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Summary of public comments on Tenn. online sports betting regulations released

Summary of public comments on Tenn. online sports betting regulations released


As Tennessee moves closer to online sports betting, regulators have received extensive feedback on draft gaming rules, according to a summary of public comments released this week.

Online sports wagering became legal in Tennessee last July, but consumers haven’t been able to place bets because state officials are still finalizing how they will regulate and license operators.

The Tennessee Education Lottery Corp. — which the Tennessee Sports Gaming Act tasked with regulating the new industry — released draft rules and regulations for licensees last November. The agency then held a public comment period, which concluded Jan. 6.

The lottery has not published a copy of each individual response it received, but it released a summary of the responses received with a list of 323 points. Each entry briefly describes the comment and the number of responses for it.

Comments covered consumer concerns, technical questions about definitions, critiques of advertising regulations and a desire for more transparency, among other topics.

The two comments with the most submittals focus on a pair of controversial proposals.

One involves parlay wagering, which combines multiple individual wagers into one bet and depends on winning all of those wagers together. If one of the wagers results in a tie, sportsbooks often don’t consider that to be a loss and readjust the rest of the wager to exclude that leg from the parlay. Tennessee’s rules would require a parlay to be considered a loss in the event of a tie, which critics said conflicts with industry standards. Sixty respondents said the lottery needed to change the proposed rule on this, according to the summary.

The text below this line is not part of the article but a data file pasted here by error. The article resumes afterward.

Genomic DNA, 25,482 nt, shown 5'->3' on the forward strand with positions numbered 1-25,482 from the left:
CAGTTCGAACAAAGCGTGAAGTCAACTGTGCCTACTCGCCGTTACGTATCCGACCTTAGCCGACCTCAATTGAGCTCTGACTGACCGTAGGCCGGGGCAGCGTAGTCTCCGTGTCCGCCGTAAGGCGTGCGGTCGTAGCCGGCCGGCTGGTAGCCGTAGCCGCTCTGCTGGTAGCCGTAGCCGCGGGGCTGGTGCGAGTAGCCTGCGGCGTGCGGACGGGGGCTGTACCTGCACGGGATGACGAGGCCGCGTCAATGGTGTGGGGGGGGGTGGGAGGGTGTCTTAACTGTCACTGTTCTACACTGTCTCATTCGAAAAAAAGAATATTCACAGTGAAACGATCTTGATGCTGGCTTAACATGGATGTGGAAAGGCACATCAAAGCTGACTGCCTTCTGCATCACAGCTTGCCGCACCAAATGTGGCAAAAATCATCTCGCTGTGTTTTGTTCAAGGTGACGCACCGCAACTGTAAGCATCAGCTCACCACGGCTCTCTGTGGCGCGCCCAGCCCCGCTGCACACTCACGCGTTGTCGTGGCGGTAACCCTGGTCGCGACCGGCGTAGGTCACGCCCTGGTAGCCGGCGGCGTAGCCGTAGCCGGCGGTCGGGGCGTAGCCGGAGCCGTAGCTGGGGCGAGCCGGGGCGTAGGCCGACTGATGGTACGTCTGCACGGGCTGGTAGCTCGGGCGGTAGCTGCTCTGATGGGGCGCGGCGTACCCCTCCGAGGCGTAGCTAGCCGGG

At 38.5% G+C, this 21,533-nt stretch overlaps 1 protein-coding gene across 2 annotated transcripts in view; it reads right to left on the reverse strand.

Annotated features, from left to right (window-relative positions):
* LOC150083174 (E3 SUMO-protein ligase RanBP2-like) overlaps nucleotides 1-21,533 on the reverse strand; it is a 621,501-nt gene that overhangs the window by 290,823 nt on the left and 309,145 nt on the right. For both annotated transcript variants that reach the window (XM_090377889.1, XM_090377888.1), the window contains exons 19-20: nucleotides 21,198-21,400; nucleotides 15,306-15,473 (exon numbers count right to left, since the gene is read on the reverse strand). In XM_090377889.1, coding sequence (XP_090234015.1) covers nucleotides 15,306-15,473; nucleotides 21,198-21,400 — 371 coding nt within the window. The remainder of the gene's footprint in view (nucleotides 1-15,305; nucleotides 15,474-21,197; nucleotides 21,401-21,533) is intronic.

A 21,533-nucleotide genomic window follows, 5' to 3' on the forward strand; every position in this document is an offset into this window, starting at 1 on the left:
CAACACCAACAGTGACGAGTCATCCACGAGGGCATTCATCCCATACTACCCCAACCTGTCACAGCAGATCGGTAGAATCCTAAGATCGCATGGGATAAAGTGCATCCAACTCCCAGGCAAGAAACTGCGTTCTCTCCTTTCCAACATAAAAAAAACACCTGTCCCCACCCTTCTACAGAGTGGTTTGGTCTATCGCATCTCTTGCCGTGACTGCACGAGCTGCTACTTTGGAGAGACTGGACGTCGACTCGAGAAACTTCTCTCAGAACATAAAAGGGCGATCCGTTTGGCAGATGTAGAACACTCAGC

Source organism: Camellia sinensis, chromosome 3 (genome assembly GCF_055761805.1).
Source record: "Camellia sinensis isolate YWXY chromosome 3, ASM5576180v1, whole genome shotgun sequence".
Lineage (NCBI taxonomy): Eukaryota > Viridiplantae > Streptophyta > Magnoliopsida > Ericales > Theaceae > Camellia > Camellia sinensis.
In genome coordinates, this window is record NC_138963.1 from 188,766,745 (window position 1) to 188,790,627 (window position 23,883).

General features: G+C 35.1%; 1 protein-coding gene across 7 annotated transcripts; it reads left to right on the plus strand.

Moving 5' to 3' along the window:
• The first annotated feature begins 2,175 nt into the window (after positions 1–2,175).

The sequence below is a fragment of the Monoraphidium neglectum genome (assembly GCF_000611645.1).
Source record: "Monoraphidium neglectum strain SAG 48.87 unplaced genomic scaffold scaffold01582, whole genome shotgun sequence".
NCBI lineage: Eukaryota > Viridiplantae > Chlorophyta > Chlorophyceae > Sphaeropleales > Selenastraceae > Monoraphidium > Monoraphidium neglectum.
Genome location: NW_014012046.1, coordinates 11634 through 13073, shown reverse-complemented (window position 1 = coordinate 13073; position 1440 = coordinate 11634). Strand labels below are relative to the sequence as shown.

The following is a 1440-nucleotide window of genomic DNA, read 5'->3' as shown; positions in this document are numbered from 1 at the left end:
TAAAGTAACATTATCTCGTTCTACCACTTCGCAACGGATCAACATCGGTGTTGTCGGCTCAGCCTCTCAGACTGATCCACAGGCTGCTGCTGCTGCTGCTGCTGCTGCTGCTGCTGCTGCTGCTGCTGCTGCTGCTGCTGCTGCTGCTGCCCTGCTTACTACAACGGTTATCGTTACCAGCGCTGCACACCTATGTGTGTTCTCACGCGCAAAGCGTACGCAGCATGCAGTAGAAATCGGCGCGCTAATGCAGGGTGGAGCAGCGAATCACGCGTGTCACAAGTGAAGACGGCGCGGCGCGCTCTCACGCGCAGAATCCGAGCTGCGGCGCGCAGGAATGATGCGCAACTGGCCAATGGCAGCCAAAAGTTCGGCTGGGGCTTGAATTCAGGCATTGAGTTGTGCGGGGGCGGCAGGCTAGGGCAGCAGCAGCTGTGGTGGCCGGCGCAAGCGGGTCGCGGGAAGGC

The other point of contention is a draft rule that would limit a licensed operator’s annual aggregate payouts to 85%, meaning the operator would have to keep or “hold” 15% of total wagers made each year. Sportbooks usually have lower holds.

A recent report from Eilers & Krejcik Gaming, a research and consulting firm, criticized the proposed minimum hold requirement. The analysis is referenced in the lottery’s published summary of comments, which notes that 37 respondents weighed in with similar comments on the payout cap.

“The practical impact of the requirement is that legal sportsbooks in Tennessee are required to pay out no more than $.85 for every $1 wagered, resulting in a hold percentage of at least 15%. For reference, the natural hold percentage in other U.S. markets hovers closer to 7.5%,” the report states.

“The minimum hold requirement — which has almost no precedent in other regulated markets — therefore creates an unnatural market distortion.”

The analysis predicts the hold percentage would lead to worse pricing and products, potentially driving consumers to bet in other states or the illegal market. The report also states the minimum hold would decrease state revenue from sports betting and discourage operators from participating in Tennessee’s market.

The Tennessee Lottery has not offered a specific timeline for when it plans to issue its first licenses, but the Sports Wagering Advisory Council will discuss the draft rules at a meeting on Feb. 18.

All rules will ultimately need to be approved by the lottery’s Board of Directors, which will meet Feb. 19. The lottery’s goal is for the board to vote on the regulations at that meeting, according to lottery spokesperson Dave Smith.

“The 45-day public comment period provided the TEL with valuable feedback from potential players and operators as well as other stakeholders,” Smith wrote in an email Thursday. He said comments are still under review. | 276-645-2567 | Twitter: @Tim_Dodson

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